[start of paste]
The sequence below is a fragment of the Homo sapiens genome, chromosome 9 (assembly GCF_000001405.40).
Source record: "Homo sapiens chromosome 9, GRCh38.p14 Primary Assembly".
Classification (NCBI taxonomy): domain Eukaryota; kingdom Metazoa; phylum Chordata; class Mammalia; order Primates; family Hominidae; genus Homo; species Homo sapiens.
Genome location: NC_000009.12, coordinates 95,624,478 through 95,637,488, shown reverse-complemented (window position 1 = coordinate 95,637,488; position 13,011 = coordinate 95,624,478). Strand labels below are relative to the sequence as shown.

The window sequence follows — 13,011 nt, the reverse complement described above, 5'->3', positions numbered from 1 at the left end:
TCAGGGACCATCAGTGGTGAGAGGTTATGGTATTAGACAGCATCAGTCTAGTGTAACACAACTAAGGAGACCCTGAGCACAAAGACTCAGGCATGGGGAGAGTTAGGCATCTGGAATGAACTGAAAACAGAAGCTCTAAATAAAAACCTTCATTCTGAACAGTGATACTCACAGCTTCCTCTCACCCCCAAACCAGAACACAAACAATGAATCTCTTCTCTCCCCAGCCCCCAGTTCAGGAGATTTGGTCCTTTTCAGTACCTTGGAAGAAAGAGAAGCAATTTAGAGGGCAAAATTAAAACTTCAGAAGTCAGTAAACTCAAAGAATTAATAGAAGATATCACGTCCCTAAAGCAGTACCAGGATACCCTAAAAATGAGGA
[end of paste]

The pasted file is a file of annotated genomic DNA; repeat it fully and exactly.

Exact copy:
The sequence below is a fragment of the Homo sapiens genome, chromosome 9 (assembly GCF_000001405.40).
Source record: "Homo sapiens chromosome 9, GRCh38.p14 Primary Assembly".
Classification (NCBI taxonomy): domain Eukaryota; kingdom Metazoa; phylum Chordata; class Mammalia; order Primates; family Hominidae; genus Homo; species Homo sapiens.
Genome location: NC_000009.12, coordinates 95,624,478 through 95,637,488, shown reverse-complemented (window position 1 = coordinate 95,637,488; position 13,011 = coordinate 95,624,478). Strand labels below are relative to the sequence as shown.

The window sequence follows — 13,011 nt, the reverse complement described above, 5'->3', positions numbered from 1 at the left end:
TCAGGGACCATCAGTGGTGAGAGGTTATGGTATTAGACAGCATCAGTCTAGTGTAACACAACTAAGGAGACCCTGAGCACAAAGACTCAGGCATGGGGAGAGTTAGGCATCTGGAATGAACTGAAAACAGAAGCTCTAAATAAAAACCTTCATTCTGAACAGTGATACTCACAGCTTCCTCTCACCCCCAAACCAGAACACAAACAATGAATCTCTTCTCTCCCCAGCCCCCAGTTCAGGAGATTTGGTCCTTTTCAGTACCTTGGAAGAAAGAGAAGCAATTTAGAGGGCAAAATTAAAACTTCAGAAGTCAGTAAACTCAAAGAATTAATAGAAGATATCACGTCCCTAAAGCAGTACCAGGATACCCTAAAAATGAGGA